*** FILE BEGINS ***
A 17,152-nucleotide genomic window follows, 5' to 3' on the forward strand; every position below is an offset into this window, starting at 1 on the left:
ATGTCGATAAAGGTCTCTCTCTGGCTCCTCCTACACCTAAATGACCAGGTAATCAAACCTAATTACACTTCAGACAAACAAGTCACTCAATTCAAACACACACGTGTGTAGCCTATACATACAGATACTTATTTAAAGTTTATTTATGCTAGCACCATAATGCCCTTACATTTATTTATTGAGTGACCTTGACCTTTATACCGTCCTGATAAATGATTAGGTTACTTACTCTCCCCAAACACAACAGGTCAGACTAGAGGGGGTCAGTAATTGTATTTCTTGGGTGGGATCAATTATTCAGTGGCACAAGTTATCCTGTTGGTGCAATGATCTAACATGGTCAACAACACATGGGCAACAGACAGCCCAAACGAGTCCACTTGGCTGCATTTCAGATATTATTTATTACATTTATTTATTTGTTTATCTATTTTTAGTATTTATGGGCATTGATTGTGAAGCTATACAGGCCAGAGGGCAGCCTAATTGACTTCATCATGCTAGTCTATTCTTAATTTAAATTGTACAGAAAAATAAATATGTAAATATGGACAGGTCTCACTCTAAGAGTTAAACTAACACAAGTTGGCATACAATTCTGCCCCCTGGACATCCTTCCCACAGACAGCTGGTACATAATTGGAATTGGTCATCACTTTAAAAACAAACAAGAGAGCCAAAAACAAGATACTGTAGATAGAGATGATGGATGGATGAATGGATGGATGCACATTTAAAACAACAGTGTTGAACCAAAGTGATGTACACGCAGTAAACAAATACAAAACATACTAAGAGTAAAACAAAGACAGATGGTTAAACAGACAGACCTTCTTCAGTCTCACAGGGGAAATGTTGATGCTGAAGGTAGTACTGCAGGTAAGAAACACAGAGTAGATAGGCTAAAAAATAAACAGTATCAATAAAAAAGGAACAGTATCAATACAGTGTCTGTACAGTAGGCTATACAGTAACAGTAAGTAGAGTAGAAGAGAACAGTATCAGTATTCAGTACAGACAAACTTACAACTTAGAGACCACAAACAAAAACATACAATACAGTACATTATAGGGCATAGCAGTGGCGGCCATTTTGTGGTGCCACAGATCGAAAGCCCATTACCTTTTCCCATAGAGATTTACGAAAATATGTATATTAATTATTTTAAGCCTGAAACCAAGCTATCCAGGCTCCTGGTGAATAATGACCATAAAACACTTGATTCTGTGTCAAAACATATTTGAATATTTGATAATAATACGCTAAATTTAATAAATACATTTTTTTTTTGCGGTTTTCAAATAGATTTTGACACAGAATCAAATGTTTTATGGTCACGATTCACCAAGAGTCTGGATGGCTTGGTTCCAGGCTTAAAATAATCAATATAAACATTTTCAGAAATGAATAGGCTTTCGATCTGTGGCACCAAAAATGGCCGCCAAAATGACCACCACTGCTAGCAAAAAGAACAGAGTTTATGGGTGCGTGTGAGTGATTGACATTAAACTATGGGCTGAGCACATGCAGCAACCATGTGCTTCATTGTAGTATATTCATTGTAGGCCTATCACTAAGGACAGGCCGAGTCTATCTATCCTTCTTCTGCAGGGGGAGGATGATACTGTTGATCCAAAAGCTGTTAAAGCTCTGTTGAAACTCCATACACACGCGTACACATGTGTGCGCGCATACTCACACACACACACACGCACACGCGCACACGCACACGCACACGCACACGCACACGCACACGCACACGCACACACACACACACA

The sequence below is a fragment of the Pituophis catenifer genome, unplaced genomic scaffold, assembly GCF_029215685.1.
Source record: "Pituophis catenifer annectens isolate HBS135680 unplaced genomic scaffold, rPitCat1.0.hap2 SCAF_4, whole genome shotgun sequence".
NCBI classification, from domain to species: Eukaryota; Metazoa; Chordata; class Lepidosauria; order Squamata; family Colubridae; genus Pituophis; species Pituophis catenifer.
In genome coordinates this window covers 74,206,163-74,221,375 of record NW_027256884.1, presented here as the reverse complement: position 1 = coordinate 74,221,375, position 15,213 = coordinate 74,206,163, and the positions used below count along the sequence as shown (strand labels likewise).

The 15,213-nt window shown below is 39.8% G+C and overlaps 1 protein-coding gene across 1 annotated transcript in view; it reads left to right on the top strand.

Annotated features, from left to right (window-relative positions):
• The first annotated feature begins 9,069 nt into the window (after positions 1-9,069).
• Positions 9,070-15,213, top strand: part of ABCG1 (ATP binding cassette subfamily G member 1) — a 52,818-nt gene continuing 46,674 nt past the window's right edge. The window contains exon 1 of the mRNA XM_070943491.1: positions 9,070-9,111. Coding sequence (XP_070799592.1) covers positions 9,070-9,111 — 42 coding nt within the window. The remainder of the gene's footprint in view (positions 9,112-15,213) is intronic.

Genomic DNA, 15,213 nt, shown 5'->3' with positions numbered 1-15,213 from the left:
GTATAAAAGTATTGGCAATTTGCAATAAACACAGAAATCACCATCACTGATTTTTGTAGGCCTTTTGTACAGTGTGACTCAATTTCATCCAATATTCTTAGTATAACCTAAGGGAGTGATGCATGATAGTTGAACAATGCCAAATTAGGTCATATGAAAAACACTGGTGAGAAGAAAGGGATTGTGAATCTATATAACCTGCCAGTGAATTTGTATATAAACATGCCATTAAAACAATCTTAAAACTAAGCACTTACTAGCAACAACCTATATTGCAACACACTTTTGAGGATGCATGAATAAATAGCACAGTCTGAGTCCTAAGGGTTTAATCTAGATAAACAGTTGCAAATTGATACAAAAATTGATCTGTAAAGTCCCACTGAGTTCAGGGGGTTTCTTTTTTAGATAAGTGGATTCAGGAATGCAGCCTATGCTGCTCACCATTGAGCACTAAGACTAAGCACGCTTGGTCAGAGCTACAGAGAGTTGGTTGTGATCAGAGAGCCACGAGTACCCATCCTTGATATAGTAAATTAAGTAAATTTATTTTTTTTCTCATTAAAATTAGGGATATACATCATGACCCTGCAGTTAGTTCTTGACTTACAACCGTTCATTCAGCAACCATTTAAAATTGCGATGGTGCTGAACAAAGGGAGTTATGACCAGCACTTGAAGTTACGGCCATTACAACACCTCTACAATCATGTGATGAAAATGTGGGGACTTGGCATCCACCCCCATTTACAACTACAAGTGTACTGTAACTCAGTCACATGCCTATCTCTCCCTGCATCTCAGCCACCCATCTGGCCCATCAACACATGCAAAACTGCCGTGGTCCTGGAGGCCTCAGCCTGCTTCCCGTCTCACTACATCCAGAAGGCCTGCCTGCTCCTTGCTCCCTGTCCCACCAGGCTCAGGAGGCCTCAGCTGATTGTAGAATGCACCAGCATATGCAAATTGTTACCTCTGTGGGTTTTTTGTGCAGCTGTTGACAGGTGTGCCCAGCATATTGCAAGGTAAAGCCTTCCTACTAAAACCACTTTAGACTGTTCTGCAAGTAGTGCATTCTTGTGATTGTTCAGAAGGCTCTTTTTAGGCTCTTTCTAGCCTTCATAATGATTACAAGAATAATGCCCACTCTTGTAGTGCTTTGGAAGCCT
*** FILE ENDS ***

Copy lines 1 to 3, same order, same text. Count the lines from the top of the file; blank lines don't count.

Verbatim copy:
A 17,152-nucleotide genomic window follows, 5' to 3' on the forward strand; every position below is an offset into this window, starting at 1 on the left:
ATGTCGATAAAGGTCTCTCTCTGGCTCCTCCTACACCTAAATGACCAGGTAATCAAACCTAATTACACTTCAGACAAACAAGTCACTCAATTCAAACACACACGTGTGTAGCCTATACATACAGATACTTATTTAAAGTTTATTTATGCTAGCACCATAATGCCCTTACATTTATTTATTGAGTGACCTTGACCTTTATACCGTCCTGATAAATGATTAGGTTACTTACTCTCCCCAAACACAACAGGTCAGACTAGAGGGGGTCAGTAATTGTATTTCTTGGGTGGGATCAATTATTCAGTGGCACAAGTTATCCTGTTGGTGCAATGATCTAACATGGTCAACAACACATGGGCAACAGACAGCCCAAACGAGTCCACTTGGCTGCATTTCAGATATTATTTATTACATTTATTTATTTGTTTATCTATTTTTAGTATTTATGGGCATTGATTGTGAAGCTATACAGGCCAGAGGGCAGCCTAATTGACTTCATCATGCTAGTCTATTCTTAATTTAAATTGTACAGAAAAATAAATATGTAAATATGGACAGGTCTCACTCTAAGAGTTAAACTAACACAAGTTGGCATACAATTCTGCCCCCTGGACATCCTTCCCACAGACAGCTGGTACATAATTGGAATTGGTCATCACTTTAAAAACAAACAAGAGAGCCAAAAACAAGATACTGTAGATAGAGATGATGGATGGATGAATGGATGGATGCACATTTAAAACAACAGTGTTGAACCAAAGTGATGTACACGCAGTAAACAAATACAAAACATACTAAGAGTAAAACAAAGACAGATGGTTAAACAGACAGACCTTCTTCAGTCTCACAGGGGAAATGTTGATGCTGAAGGTAGTACTGCAGGTAAGAAACACAGAGTAGATAGGCTAAAAAATAAACAGTATCAATAAAAAAGGAACAGTATCAATACAGTGTCTGTACAGTAGGCTATACAGTAACAGTAAGTAGAGTAGAAGAGAACAGTATCAGTATTCAGTACAGACAAACTTACAACTTAGAGACCACAAACAAAAACATACAATACAGTACATTATAGGGCATAGCAGTGGCGGCCATTTTGTGGTGCCACAGATCGAAAGCCCATTACCTTTTCCCATAGAGATTTACGAAAATATGTATATTAATTATTTTAAGCCTGAAACCAAGCTATCCAGGCTCCTGGTGAATAATGACCATAAAACACTTGATTCTGTGTCAAAACATATTTGAATATTTGATAATAATACGCTAAATTTAATAAATACATTTTTTTTTTGCGGTTTTCAAATAGATTTTGACACAGAATCAAATGTTTTATGGTCACGATTCACCAAGAGTCTGGATGGCTTGGTTCCAGGCTTAAAATAATCAATATAAACATTTTCAGAAATGAATAGGCTTTCGATCTGTGGCACCAAAAATGGCCGCCAAAATGACCACCACTGCTAGCAAAAAGAACAGAGTTTATGGGTGCGTGTGAGTGATTGACATTAAACTATGGGCTGAGCACATGCAGCAACCATGTGCTTCATTGTAGTATATTCATTGTAGGCCTATCACTAAGGACAGGCCGAGTCTATCTATCCTTCTTCTGCAGGGGGAGGATGATACTGTTGATCCAAAAGCTGTTAAAGCTCTGTTGAAACTCCATACACACGCGTACACATGTGTGCGCGCATACTCACACACACACACACGCACACGCGCACACGCACACGCACACGCACACGCACACGCACACGCACACGCACACACACACACACA

The sequence below is a fragment of the Pituophis catenifer genome, unplaced genomic scaffold, assembly GCF_029215685.1.